gallifrey 2,172 Views
Joined: Nov 24, '12;
Posts: 17 (24% Liked)
; Likes: 6
I often will talk with the patient about the goals for the day. I find out theirs, they find out mine, we discuss priority of care and usually this results in a compliant and more pleasant patient. Often the challemging patient is difficult due to unrealistic expectations, a sense that they are not kept "in the loop" and a feeling that they do not matter and have not been heard. A conversation about goals for care helps alleviate all of that in one conversation.
FYI, "Drunk" or Acute ETOH Intoxication is a Medical Diagnosis here. Be careful with that because practicing medicine is frowned on as well. I always chart the symptoms I see in any impaired ER patient(strong alcohol/ETOH smell on breath, sluggish gate, impaired gait, slurred speech, acute urinary incontinence, nausea with emesis, etc.) Just a thought.
Also, if you felt the patients were in ANY danger, it should have been reported that night- you are obligated to protect your patients. If the NM felt she needed medical attention, she should have sent her to ER or EMS, but the BON would definitely want to know why this wasn't reported timely to protect patients. Sounds like the failure to protect patients went much further than her, and throughout witnessing licensed staff. Just my thoughts.
I wonder if the question was reversed and they asked me what animal does your current manager remind you of?
I would have to say a snake, or a slug, or a worm! Yep I know not really animals but these are the descriptions that came to mind when I thought of my previous manager
Welcome to the site, and congratulations on your upcoming accomplishment, as I wish you the best in all of your future endeavors... Aloha~
The housekeeping duties that have to be done by the nurses just baffles me.. "aint nobody got time for that."
Sweet Brown - Ain't Nobody Got Time for That (Autotune Remix) - YouTube .. sadly but this is the theme song for nurses these days.
Here's a decision tree. Are you dead? If so, it is too late. Not dead= not too late. Since you are posting, I will assume you are not dead! Seriously though, I've had successful students from ages 19-67. Success is more about perseverence, good coping skills for stress, support from outside when possible, and hard work. Some of my strongest students are returning students.
Thank you all for your input!!! I just purchased the app called "Fast Facts in Critical Care" by Kathy White and the IABP and Cardiac Surgery one to go with it! I really appreciate you all replying! I will brush up on all the stuff you mentioned!! I start Oct 22, so I will update you on how it's going! My preceptor is a grad student at our university and is our tudor in critical care (which I am just finishing up now)! He loves to help and teach students so I'm very excited!
I would read NANN's articles about Necrotizing Entercolitis, Feedings (types and techniques), and respiratory problems that a newborn can have (pphn, bpd, etc).
Oh but if only I could be the "person" my Boston thinks I am!
No, actually I have a low threshold for crap in my diet, and watching my Boston, ah- nevermind.... I keep a "crap-free" diet, both literally, and metaphorically.
So, being any type of bulldog is out for me.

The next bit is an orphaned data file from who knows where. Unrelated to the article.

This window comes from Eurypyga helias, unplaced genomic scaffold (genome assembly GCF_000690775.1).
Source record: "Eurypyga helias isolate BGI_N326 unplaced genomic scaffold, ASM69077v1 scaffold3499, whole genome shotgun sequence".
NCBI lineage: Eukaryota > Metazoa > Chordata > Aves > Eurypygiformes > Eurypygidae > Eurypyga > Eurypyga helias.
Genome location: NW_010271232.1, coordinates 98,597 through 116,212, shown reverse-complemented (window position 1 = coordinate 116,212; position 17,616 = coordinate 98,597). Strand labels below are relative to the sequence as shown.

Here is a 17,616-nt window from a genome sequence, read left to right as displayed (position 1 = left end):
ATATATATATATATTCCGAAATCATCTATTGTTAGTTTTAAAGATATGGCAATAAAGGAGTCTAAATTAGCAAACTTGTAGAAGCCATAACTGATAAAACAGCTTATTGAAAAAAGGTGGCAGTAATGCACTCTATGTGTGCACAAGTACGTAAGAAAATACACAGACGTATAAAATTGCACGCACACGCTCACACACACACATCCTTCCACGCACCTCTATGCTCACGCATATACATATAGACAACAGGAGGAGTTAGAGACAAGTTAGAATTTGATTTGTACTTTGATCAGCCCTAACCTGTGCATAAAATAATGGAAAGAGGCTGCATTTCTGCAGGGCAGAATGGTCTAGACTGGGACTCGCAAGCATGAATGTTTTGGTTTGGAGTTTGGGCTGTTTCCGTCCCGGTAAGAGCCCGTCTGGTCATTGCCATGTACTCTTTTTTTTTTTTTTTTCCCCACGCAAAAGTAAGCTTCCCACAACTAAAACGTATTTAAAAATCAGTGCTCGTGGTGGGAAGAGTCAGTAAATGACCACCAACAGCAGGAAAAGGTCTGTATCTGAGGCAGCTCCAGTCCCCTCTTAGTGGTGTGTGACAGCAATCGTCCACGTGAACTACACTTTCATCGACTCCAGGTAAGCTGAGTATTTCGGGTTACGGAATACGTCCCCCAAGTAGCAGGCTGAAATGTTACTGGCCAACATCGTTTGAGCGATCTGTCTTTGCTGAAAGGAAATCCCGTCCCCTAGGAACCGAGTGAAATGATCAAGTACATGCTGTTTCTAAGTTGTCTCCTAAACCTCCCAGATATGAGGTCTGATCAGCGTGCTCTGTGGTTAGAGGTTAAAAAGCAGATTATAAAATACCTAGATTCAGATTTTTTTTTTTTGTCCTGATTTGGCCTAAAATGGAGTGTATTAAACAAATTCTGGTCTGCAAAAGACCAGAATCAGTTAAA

A kitchen appliance-well I would have to be a kettle-always on the boil LOL
I would have asked, what kind of animal are you looking for?
I bet a Honey Badger, South American Sloth, and a Jack Ass wouldn't be great answers, but lions(preferred) sleep like 20 hours a day- and spend the other 4 eating, mating, and hunting(I'm game for that!).
I bet Charlie Sheen's answer would have been: "I have Tiger Blood and Adonis DNA!"
Welcome, Nikita! Congrats on your upcoming graduation and the new job!
I would like to thank everyone on this website for all of the interview and other informative topics here in the NICU section.
I just want to let everyone know that if your dream is to become a NICU nurse then follow it with your heart and do not stop!! I was told even by family that I should do 2 years of med-surg so I will have "experience" then apply to a NICU job. All I wanted was to become a NICU nurse!! During OB rotations I begged my instructor for double clinical's and built kind of a relationship with all of the NICU nurses at the hospital and especially the manager and practitioners. I volunteered for the NICU reunion and let me tell you it was one of the most inspiring events I have ever been to! My favorite moment that I tell everyone was when this little girl 6 years old showed me a picture of her when she was a peemie placed in the hands of her father!
Later on I actually acquired an internship for the NICU unit at the hospital and with the help of some of them found the number to my states Children's Hospital's NICU manager!
Long story short I am officially a NICU Nurse!!! Now to prepare for the 6 month training!!
Btw I'm one of two guys on the unit haha..
I have both. I prefer the book by Merenstein and Gardner. I feel like it goes into way more explanation then the other. Plus one is ALL in outline format (Core Curriculum for Neonatal Intensive Care Nursing) and the other isn't. So it depends on what you are wanting the book for. When we took our test as new grads I would have loved the outline format because we were looking up a lot of questions, it was a take home test and it was very hard. But if you want to sit down and read something, and you want it broken down better, then I prefer Merenstein and Garder.
Best advice is to answer as many of the multiple choice questions as you can. It is a timed test. Brush up on basic algebra and word problems. It is hard to study the vocabulary but the test is really close to what is in the website. I had to take aptitude over, did fine with the reading comp. Skip what you don't know. I start clinicals in Jan 2013. Good luck.
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